Trinity’s Black Student Union will be hosting Mocha Life, BSU’s annual show held in honor of Black History Month.
“Each year, we host Mocha Life in a bid to showcase the different facets and elements of the African-American culture,” said Thato Matome, Mocha Life coordinator of BSU.
The show will include musical acts as well as educational biographies. There will be both solo acts and group acts, including performances from the AcaBellas, Loon-E Crew, the Prowlers and the Trinity Stand Band.
“We often don’t get many opportunities to perform in shows that are dedicated to a certain culture,” said Lauren York, a senior member of the AcaBellas. “It’s really awesome that Mocha Life allows us to do that. It’s nice when we can contribute to the actual substance of the event in terms of song choice.”
“We invite so many different people who are talented and who appreciate what this means,” Matome said. “I can’t wait to see how these groups will interpret the theme into their performances.”
The theme for this year’s Mocha Life is Motown, an American record company that was founded in 1959 in Detroit.
“The theme focuses on how Motown took African-American artists from the community and used them to integrate America,” said Michael McIntosh, this year’s master of ceremonies for Mocha Life. “It was the first major label that did crossover music that was catered to all races. We’re tying that into how it has molded society and inspired artists today.”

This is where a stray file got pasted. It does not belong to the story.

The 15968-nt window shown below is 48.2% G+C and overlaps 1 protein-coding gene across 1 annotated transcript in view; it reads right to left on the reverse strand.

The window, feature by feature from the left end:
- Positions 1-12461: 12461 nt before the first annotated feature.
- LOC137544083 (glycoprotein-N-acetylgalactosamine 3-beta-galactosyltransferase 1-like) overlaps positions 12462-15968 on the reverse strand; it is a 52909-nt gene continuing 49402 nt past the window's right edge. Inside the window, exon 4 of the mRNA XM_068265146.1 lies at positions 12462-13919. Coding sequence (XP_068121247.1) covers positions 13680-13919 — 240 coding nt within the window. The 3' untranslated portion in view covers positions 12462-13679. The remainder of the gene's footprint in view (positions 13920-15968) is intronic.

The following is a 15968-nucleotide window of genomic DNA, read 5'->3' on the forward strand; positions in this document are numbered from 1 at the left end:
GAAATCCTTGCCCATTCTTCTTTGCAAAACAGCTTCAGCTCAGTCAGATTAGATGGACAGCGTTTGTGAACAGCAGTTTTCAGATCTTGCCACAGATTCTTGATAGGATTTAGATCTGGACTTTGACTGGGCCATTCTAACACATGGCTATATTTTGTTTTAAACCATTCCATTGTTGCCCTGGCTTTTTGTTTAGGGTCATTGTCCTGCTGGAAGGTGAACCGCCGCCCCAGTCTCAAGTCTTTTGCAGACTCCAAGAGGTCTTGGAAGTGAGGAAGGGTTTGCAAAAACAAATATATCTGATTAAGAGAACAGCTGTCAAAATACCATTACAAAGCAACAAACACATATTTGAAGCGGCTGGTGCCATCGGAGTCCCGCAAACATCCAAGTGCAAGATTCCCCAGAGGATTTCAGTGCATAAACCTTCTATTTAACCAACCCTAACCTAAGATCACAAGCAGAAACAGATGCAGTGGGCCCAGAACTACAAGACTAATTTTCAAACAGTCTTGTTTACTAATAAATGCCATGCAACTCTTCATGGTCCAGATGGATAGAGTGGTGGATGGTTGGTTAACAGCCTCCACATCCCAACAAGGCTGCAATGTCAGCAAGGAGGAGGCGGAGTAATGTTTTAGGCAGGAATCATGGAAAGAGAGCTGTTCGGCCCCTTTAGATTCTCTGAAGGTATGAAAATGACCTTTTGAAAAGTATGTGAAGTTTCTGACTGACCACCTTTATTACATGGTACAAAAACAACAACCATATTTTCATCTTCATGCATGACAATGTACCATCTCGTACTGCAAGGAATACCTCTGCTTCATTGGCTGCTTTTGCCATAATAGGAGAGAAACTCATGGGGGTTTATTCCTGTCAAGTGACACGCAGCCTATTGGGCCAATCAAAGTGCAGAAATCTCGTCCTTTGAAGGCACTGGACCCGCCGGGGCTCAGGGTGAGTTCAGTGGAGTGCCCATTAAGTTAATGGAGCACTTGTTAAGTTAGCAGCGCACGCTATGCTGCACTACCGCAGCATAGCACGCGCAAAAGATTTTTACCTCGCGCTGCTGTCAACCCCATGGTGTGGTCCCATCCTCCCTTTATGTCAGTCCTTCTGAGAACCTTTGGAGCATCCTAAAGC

In the past, BSU has also invited members of the UTSA community to participate in the event. This year, they have invited UTSA members from a historically African-American fraternity to speak about their experiences in the fraternity and what it has meant to them.
BSU tries to have an act from outside the San Antonio community participate in the event each year as well. This year’s outside performer will be jazz singer Ruby Alexander.
“We’re putting in the work to make sure it’s such an enriching, enlightening and entertaining experience,” Matome said. “It’s such a unique show, and every year there’s a different energy and a different vibe. I encourage people to come and experience that.”
The event presents a varied outlook on the African-American community and its relationship with other communities.
“Mocha Life gives students the opportunity to give their perspective on how the African-American community impacts and interacts with other communities in the world,” McIntosh said. “It’s not just black students who are performing, so it’s every student in their own way showing how they see the African-American community or communities of other minorities influencing the greater community as a whole.”
The performance will be held at 7 p.m. on Friday, Feb. 6, in Laurie Auditorium.